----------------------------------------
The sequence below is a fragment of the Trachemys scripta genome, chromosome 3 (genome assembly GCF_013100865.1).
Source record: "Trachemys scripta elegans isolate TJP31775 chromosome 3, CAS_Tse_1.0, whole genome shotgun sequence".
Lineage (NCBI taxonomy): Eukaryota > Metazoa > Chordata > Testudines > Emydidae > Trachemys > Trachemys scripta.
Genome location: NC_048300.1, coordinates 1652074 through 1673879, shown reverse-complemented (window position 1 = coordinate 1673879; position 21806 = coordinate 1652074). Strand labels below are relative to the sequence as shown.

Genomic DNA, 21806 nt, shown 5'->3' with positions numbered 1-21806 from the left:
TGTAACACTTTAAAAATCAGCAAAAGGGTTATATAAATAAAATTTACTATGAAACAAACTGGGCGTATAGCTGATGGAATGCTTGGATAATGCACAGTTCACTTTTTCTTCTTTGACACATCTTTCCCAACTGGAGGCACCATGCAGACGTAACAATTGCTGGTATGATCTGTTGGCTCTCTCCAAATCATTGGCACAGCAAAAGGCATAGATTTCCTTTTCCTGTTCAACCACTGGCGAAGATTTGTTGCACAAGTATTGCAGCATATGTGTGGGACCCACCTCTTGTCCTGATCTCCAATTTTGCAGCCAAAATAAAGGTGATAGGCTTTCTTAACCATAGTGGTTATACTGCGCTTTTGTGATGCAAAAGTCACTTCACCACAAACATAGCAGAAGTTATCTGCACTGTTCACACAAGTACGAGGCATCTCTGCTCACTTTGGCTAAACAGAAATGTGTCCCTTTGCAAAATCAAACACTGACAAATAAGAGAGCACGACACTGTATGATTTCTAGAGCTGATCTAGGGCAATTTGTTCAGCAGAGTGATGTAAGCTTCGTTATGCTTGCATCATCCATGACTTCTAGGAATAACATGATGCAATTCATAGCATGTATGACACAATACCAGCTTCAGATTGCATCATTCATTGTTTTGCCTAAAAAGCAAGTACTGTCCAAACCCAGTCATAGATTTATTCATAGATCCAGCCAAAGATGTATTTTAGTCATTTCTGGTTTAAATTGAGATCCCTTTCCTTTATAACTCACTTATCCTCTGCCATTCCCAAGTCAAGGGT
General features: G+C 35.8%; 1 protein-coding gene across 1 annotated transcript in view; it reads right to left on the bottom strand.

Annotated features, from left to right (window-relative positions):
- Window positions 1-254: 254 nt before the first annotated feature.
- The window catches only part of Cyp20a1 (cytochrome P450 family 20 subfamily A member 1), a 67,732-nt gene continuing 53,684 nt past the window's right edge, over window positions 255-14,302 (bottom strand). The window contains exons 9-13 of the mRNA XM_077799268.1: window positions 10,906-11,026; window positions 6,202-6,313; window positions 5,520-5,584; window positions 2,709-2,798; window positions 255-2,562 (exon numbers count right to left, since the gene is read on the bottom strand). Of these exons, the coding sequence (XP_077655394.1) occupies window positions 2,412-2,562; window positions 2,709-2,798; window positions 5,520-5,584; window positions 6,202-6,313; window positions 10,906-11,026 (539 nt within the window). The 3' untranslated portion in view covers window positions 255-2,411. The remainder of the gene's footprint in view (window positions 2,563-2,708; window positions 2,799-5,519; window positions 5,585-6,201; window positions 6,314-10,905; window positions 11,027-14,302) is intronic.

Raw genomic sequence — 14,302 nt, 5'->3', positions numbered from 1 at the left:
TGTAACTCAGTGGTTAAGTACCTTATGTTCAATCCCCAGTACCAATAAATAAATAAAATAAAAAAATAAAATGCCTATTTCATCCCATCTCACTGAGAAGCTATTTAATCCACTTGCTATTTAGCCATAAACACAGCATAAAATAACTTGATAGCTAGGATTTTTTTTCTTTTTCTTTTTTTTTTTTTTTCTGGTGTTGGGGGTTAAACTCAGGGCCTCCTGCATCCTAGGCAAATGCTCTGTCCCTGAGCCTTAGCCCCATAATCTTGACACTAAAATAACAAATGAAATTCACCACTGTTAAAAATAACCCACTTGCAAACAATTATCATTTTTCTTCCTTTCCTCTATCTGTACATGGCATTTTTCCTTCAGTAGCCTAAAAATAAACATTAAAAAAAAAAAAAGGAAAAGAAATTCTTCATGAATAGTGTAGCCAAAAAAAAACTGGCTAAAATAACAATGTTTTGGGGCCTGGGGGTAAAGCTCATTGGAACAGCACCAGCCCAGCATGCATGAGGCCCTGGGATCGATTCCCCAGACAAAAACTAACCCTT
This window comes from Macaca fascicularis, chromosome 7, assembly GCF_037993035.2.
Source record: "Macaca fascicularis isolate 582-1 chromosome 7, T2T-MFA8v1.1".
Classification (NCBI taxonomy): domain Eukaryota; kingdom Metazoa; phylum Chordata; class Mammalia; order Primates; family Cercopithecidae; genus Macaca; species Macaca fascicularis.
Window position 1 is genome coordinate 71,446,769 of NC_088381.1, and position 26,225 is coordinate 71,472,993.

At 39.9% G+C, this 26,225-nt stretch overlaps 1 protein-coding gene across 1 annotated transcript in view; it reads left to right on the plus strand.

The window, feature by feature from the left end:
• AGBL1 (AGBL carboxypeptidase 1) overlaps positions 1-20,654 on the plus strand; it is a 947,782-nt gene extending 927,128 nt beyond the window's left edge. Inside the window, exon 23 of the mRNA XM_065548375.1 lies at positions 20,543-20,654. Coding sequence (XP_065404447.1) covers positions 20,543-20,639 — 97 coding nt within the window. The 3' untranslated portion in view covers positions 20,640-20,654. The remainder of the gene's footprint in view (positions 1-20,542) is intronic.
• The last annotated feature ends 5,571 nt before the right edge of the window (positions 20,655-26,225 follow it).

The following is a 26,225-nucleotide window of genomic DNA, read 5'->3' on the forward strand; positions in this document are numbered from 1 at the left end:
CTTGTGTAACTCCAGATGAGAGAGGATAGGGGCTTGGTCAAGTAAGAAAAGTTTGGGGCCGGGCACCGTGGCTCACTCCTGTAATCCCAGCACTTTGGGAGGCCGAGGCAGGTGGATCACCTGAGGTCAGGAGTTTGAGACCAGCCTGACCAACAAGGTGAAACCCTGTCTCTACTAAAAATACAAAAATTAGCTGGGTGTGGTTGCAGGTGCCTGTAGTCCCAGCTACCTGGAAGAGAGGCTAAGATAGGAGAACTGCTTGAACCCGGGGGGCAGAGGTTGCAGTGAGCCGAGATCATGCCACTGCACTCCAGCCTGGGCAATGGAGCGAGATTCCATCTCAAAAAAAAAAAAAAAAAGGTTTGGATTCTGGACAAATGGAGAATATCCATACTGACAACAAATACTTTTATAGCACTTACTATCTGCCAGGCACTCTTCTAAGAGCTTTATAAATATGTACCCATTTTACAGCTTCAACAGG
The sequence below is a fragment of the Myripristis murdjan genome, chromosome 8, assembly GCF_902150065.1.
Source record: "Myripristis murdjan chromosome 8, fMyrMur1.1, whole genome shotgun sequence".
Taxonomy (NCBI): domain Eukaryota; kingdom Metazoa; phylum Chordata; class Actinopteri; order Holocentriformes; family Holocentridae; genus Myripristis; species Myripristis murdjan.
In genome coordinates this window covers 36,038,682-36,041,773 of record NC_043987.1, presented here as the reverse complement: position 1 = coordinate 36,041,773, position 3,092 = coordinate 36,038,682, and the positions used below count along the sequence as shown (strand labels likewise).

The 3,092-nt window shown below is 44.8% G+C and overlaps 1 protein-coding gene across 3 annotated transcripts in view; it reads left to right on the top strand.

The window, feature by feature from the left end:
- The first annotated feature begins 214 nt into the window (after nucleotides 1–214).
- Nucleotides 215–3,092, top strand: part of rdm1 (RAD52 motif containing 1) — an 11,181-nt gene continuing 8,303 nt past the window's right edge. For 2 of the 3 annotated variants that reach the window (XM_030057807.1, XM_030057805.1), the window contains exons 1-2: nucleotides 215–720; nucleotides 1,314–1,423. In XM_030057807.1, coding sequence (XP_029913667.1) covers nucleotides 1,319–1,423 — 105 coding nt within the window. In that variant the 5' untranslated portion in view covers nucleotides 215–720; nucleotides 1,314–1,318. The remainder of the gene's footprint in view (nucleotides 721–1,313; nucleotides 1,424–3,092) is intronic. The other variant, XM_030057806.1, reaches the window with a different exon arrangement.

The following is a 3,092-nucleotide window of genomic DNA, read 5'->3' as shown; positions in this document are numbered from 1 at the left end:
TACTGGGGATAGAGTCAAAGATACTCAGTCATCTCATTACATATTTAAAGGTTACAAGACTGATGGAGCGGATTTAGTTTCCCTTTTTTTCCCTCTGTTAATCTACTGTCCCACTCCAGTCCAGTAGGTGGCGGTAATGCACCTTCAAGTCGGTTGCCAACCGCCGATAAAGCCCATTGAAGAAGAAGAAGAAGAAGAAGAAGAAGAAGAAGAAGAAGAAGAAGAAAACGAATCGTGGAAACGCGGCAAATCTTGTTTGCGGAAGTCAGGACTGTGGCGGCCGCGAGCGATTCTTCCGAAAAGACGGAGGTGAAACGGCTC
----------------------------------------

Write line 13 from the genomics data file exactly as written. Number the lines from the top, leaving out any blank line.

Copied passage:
This window comes from Macaca fascicularis, chromosome 7, assembly GCF_037993035.2.